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Delayed UK-GH Brexit deal hurting local companies - UKGCC

Uk Visa In Ghana 01 Lack of UK-GH Brexit deal threatening jobs in tuna industry

Fri, 29 Jan 2021 Source: www.ghanaweb.com

Executive Director at the UK-Ghana Chamber of Commerce (UKGCC), Adjoba Kyiamah has said the lack of a bilateral deal post-Brexit has forced some companies to halt exporting their produce to the UK.

This, according to her, is threatening a lot of jobs in the tuna industry in Ghana.

The UK has signed Brexit trade deals with some 13 African countries which allow them to export some key products to Britain quota-free and without paying duties. However, it is yet to ink a new trade deal with Ghana.

Speaking to Citi Business News, the UKGCC director said the lack of a new trade deal between Ghana and the UK is threatening jobs in some industries.

“Currently I have four member companies who are directly impacted. Of these four companies, two are fruits exporters and two are canned tuna exporters and they all export to the UK.

“The canned tuna exporters have suspended trading with the UK until an agreement is reached and so our concern really is that should there be further delay, a decision will have to be taken on the survival of those businesses. So obviously thousands of jobs could be impacted,” she stated.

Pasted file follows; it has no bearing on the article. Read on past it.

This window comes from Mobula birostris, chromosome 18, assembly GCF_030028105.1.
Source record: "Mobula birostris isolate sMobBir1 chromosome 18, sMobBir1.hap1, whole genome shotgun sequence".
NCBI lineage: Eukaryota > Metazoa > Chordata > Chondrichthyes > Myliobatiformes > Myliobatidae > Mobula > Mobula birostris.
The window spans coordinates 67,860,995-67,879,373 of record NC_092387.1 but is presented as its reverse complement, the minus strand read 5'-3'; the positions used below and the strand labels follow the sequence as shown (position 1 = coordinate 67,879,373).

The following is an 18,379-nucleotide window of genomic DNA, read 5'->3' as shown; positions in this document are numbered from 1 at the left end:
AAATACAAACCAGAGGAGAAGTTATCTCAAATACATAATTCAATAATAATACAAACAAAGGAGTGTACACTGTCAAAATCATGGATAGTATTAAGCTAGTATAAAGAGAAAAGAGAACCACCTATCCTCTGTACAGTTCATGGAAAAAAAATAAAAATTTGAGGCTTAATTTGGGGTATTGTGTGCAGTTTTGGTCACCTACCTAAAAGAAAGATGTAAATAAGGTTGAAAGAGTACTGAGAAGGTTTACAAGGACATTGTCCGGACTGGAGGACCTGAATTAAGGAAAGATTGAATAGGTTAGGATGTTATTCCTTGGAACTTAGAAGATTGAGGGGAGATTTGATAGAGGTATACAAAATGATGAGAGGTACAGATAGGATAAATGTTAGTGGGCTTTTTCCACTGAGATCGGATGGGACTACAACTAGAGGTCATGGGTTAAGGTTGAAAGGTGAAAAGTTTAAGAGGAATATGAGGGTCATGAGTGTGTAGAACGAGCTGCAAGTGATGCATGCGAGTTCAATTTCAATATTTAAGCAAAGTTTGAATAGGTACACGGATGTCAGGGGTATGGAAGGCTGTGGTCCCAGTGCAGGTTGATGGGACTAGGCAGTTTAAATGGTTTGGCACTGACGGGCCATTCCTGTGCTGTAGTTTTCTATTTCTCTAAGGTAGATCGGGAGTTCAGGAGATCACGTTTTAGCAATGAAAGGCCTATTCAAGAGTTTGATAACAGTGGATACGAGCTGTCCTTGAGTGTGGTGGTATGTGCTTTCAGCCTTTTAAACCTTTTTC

Madam Kyiamah further explained that Ghana’s failure to seal an agreement with the UK before the end of 2020 has also burdened some fruits and vegetable exporters.

“With the fruit exporters, they are currently still exporting and paying duties that they were not previously paying, so of course their cost of doing business has gone up.

“And so, given the current scenario, it is our hope that an agreement would be signed expeditiously between Ghana and the UK, just so that these companies and the livelihoods of the employees that work for these companies are not impacted,” she said.

The prospect of the UK formulating its own trade policy following Brexit was expected to have implications for the existing Economic Partnership Agreements (EPAs) between the European Union (EU) and some African, Caribbean and Pacific (ACP) countries.

The UK has gone ahead to sign new trade deals that continue the regime of duty-free and quota-free (DFQF) market access with a number of African countries, especially in southern and eastern Africa.

Source: www.ghanaweb.com
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